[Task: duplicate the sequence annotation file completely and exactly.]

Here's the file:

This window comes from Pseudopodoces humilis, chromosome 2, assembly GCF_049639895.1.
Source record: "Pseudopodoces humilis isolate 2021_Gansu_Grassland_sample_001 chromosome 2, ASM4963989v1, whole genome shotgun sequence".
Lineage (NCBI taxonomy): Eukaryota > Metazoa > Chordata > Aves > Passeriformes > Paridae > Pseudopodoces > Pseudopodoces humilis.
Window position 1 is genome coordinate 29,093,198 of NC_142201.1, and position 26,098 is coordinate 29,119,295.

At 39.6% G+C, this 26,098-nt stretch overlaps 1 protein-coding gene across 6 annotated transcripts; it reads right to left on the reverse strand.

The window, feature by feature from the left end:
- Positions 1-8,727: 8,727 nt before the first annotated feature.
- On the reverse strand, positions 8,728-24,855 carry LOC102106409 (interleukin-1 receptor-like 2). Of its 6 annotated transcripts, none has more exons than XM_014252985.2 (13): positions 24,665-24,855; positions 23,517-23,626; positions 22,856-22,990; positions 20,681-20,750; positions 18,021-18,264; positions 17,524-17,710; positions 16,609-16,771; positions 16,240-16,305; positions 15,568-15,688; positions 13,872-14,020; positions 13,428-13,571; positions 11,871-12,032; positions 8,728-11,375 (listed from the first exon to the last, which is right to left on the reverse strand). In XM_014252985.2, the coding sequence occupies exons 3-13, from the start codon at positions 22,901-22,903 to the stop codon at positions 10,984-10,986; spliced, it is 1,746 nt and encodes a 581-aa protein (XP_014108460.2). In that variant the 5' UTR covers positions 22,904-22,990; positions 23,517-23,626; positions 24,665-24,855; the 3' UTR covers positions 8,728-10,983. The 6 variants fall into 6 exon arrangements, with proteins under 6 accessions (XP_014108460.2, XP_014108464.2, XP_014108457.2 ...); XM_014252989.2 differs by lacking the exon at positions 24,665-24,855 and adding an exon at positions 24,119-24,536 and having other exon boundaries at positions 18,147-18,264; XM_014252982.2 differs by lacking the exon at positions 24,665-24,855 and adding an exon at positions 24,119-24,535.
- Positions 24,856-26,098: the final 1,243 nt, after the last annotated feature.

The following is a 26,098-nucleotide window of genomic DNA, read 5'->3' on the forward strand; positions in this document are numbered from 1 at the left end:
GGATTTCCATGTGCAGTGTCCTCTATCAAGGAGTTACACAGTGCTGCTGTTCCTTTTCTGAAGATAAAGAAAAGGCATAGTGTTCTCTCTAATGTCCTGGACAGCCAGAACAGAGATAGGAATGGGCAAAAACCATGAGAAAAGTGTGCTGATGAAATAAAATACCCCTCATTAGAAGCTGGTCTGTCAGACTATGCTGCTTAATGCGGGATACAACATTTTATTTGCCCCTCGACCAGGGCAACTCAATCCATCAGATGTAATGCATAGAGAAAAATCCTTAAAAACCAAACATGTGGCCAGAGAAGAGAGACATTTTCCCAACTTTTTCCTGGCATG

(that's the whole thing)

This window comes from Pseudopodoces humilis, chromosome 2, assembly GCF_049639895.1.
Source record: "Pseudopodoces humilis isolate 2021_Gansu_Grassland_sample_001 chromosome 2, ASM4963989v1, whole genome shotgun sequence".
Lineage (NCBI taxonomy): Eukaryota > Metazoa > Chordata > Aves > Passeriformes > Paridae > Pseudopodoces > Pseudopodoces humilis.
Window position 1 is genome coordinate 29,093,198 of NC_142201.1, and position 26,098 is coordinate 29,119,295.

At 39.6% G+C, this 26,098-nt stretch overlaps 1 protein-coding gene across 6 annotated transcripts; it reads right to left on the reverse strand.

The window, feature by feature from the left end:
- Positions 1-8,727: 8,727 nt before the first annotated feature.
- On the reverse strand, positions 8,728-24,855 carry LOC102106409 (interleukin-1 receptor-like 2). Of its 6 annotated transcripts, none has more exons than XM_014252985.2 (13): positions 24,665-24,855; positions 23,517-23,626; positions 22,856-22,990; positions 20,681-20,750; positions 18,021-18,264; positions 17,524-17,710; positions 16,609-16,771; positions 16,240-16,305; positions 15,568-15,688; positions 13,872-14,020; positions 13,428-13,571; positions 11,871-12,032; positions 8,728-11,375 (listed from the first exon to the last, which is right to left on the reverse strand). In XM_014252985.2, the coding sequence occupies exons 3-13, from the start codon at positions 22,901-22,903 to the stop codon at positions 10,984-10,986; spliced, it is 1,746 nt and encodes a 581-aa protein (XP_014108460.2). In that variant the 5' UTR covers positions 22,904-22,990; positions 23,517-23,626; positions 24,665-24,855; the 3' UTR covers positions 8,728-10,983. The 6 variants fall into 6 exon arrangements, with proteins under 6 accessions (XP_014108460.2, XP_014108464.2, XP_014108457.2 ...); XM_014252989.2 differs by lacking the exon at positions 24,665-24,855 and adding an exon at positions 24,119-24,536 and having other exon boundaries at positions 18,147-18,264; XM_014252982.2 differs by lacking the exon at positions 24,665-24,855 and adding an exon at positions 24,119-24,535.
- Positions 24,856-26,098: the final 1,243 nt, after the last annotated feature.

The following is a 26,098-nucleotide window of genomic DNA, read 5'->3' on the forward strand; positions in this document are numbered from 1 at the left end:
GGATTTCCATGTGCAGTGTCCTCTATCAAGGAGTTACACAGTGCTGCTGTTCCTTTTCTGAAGATAAAGAAAAGGCATAGTGTTCTCTCTAATGTCCTGGACAGCCAGAACAGAGATAGGAATGGGCAAAAACCATGAGAAAAGTGTGCTGATGAAATAAAATACCCCTCATTAGAAGCTGGTCTGTCAGACTATGCTGCTTAATGCGGGATACAACATTTTATTTGCCCCTCGACCAGGGCAACTCAATCCATCAGATGTAATGCATAGAGAAAAATCCTTAAAAACCAAACATGTGGCCAGAGAAGAGAGACATTTTCCCAACTTTTTCCTGGCATG